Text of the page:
I’ve stumbled upon Conakry in many pages of literature, particularly in some Arabic texts.

One of these books that’s still fresh in my heart is a mystical poetry book titled Rihlatu Konakiriyah (Trip to Conakry) written by a great Senegalese Islamic scholar and poet, Cheikh Ibrahim Inyas (R.A).

It was from him I got the idea to take you on a trip to Conakry to see the great landmarks that await us.

Conakry is the capital and largest city of Guinea, a country in West Africa. The city sits on the slender Kaloum Peninsula, which extends into the Atlantic Ocean.

Just offshore, the Loos Islands are known for their beaches, dense palm forests and water sports.

In town, the enormous Grand Mosque has 4 tall, elegant minarets. Next to the mosque, the large Botanical Garden features kapok trees and tropical flowers.

Conakry serves as the economic, financial and cultural centre of Guinea. Its population as of the 2014 Guinea census was 1,660,973.

Originally situated on Tombo Island, one of the Îles de Los, it has since spread up the neighbouring Kaloum Peninsula.

Quickly, Îles de Los (English: Los Islands) are an island group lying off Conakry in Guinea. Their name is derived from the Portuguese: Ilhas dos Ídolos, “Island of the Idols.”

They are located about 2 km off the headland limiting the southern side of Sangareya Bay (is a bay in the coast of Guinea on the Atlantic Ocean).

The islands are best known for their beaches and forested interiors and are popular with tourists. Ferries sail to the Los from Conakry.

Now, let me take you through these four points of interest in Conakry: Tombo Island, Conakry Grand Mosque, Sandervalia National Museum and Mount Kakoulima.

Tombo Island

Tombo Island is an island in the Atlantic Ocean at the tip of the Guinean Kaloum Peninsula, approximately 4 km (2.5 mi) east of the Loos Islands.

The island is the site where the capital Conakry was built on. It is the site of the old city of Conakry while the new colonial city is located at Kaloum. It is linked to the peninsula by a causeway.

The island was placed under a French protectorate by the king of Dubréka on 20 January 1880. This step was aimed to counter the English influence growing in the region.

On 24 December 1885, the Germans renounced to be established on the Island of Tombo and obtain a territory at the border between Togo and Dahomey. The island became a French territory after its acquisition on 8 June 1889.

Conakry Grand Mosque

The Conakry Grand Mosque is a mosque in Conakry, Guinea, located east of the Conakry Botanical Garden and beside the Donka Hospital. The mosque was built under Ahmed Sékou Touré with funding from King Fahd of Saudi Arabia. It opened in 1982.

It is the fourth largest mosque in Africa and the largest in Sub-Saharan Africa. The mosque has 2,500 places on the upper level for women and 10,000 below for men. An additional 12,500 worshipers can be accommodated in the mosque’s large esplanade. The gardens of the mosque contain the Camayanne Mausoleum, including the tombs of the national hero Samori Ture, Sékou Touré and Alfa Yaya.

Sandervalia National Museum

The Sandervalia National Museum is the national museum of Guinea, situated in the capital, Conakry. Most of the rooms are empty, but it contains a limited display of traditional objects from different regions of Guinea, as well as objects and statues from the colonial era. Various craft items are for sale.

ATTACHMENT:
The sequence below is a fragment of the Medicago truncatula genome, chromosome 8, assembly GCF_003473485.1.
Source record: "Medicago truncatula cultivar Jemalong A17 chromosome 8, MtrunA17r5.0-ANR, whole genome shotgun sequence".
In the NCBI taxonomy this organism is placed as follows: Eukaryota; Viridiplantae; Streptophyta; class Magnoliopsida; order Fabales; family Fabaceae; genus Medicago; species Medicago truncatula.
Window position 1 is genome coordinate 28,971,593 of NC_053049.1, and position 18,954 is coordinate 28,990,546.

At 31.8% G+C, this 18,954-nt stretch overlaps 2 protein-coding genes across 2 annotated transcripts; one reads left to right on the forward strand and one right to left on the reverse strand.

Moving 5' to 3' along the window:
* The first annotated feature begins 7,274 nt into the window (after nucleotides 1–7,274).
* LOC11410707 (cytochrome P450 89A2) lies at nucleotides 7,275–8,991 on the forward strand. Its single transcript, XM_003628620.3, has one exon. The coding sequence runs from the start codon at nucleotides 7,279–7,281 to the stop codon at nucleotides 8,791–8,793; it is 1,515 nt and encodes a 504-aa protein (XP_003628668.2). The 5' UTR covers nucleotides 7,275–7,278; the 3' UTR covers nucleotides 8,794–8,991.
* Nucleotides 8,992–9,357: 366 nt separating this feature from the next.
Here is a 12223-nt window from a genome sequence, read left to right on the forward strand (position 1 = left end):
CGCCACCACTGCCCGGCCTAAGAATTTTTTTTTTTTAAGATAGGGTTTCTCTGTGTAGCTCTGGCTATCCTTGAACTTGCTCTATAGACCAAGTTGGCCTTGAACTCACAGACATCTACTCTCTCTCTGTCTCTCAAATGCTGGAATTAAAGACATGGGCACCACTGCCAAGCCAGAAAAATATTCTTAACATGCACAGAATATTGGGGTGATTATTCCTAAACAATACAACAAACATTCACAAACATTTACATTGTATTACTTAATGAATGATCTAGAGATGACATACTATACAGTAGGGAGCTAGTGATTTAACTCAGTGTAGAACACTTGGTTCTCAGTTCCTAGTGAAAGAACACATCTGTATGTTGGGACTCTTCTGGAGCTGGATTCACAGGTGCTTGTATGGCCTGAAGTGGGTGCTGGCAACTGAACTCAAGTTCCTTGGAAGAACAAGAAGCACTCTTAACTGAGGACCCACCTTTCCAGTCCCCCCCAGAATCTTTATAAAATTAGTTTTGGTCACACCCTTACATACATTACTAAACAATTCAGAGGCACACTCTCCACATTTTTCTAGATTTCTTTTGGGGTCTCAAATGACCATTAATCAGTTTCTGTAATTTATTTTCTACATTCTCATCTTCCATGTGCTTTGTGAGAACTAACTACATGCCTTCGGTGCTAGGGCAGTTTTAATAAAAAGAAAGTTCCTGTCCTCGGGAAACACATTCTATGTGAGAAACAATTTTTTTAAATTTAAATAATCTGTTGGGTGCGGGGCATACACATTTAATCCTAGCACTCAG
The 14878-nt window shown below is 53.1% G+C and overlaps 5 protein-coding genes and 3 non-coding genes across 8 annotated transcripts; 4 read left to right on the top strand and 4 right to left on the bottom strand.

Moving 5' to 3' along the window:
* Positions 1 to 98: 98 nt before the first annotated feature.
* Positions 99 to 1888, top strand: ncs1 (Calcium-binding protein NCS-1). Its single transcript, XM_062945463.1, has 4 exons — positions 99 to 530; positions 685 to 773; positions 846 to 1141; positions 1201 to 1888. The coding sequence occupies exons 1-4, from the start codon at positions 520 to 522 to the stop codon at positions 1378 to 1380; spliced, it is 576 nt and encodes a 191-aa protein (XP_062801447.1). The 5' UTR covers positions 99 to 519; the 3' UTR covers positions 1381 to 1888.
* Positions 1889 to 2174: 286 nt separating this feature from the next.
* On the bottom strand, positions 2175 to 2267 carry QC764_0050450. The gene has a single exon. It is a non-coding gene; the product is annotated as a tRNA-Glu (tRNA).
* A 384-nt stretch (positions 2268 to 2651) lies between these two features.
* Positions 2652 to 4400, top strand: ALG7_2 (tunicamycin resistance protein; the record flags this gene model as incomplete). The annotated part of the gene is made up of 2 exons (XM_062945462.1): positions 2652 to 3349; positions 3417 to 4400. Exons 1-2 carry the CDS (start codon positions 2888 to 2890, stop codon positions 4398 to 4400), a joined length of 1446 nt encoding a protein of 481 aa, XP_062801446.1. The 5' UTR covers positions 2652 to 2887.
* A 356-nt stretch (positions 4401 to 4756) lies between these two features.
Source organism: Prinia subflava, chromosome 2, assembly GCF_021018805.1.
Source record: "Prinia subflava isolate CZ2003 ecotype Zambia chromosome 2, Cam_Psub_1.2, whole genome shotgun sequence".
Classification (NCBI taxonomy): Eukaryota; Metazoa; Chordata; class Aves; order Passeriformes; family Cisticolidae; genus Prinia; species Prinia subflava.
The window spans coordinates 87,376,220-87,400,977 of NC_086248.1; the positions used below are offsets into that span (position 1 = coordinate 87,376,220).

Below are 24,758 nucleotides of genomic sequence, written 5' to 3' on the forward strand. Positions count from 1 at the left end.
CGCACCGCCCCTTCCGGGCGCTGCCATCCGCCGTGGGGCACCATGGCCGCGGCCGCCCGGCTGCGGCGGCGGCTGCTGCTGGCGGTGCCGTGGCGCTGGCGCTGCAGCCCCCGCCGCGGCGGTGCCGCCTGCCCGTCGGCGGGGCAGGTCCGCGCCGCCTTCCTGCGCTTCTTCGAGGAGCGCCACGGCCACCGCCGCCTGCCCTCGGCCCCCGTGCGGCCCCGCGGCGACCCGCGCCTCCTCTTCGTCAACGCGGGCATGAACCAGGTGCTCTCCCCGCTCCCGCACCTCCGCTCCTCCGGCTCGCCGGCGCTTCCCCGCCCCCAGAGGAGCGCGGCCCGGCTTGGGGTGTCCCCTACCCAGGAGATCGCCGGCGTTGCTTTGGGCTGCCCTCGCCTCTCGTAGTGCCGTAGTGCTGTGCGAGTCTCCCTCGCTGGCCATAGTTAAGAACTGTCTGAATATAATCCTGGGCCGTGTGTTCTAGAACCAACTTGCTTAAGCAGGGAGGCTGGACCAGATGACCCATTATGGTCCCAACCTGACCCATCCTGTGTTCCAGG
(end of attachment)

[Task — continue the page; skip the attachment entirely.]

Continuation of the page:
The museum has a collection of antique objects from around the country that represent different cultures and ethnicities, as well as objects from the colonial era.

The collection included masks and a sacred forest. As of 2016 the building was empty apart from one room, which had a number of masks and musical instruments from different parts of Guinea.

There is a model at the end of the permanent exhibition representing the houses of different regions of the country.

Beside this room there is an artisan gallery where various items were exhibited for sale such as fabrics, traditional costumes, wooden statues and embossed Tuareg leather.

Statues from the colonial era are collected in the courtyard of the museum. They represent historical figures of Guinea and included Almamy Samori Ture.

There are statues of Sanderval, of the Governor Noël Ballay by the sculptor H. Allourd, of Doctor Victor Le Moal (1876–1908), and of Monseigneur Raymond René Lérouge (1876–1949) surrounded by musicians and a fisherman with his wife and children.

The courtyard contains a buffet restaurant. Its railings are curiously decorated with colonial helmets. The cafeteria is in a hut wearing a giant colonial helmet, apparently an empty tribute to the French colonialists.

Mount Kakoulima

Kakoulima is a mountain in Guinea. It is located in the Prefecture Coyah and the region of Kindia Region , in the western part of the country, 40 km north-east of the capital Conakry . The top of Kakoulima is 1011 meters above sea level.

The terrain around Kakoulima is docked to the northeast, but the southwest is the flat. Kakoulima is the highest point in the neighborhood. Around Kakoulima is densely populated, with 636 inhabitants per square kilometer. Nearest society Coyah , 9.4 km southeast of Kakoulima. In the surroundings of Kakoulima grows mostly savannah woodland.

Tropical monsoon climate prevailing in the area. The average annual temperature in the neighborhood is 23°C . The warmest month is March, when the average temperature is 25 ° C, and the coldest is July, with 20 ° C.

The average annual rainfall is 2484 millimeters. The wettest month is August, with an average of 649 mm of precipitation , and the driest is February, with 1 mm of rainfall.

Author: Taofeek Ayeyemi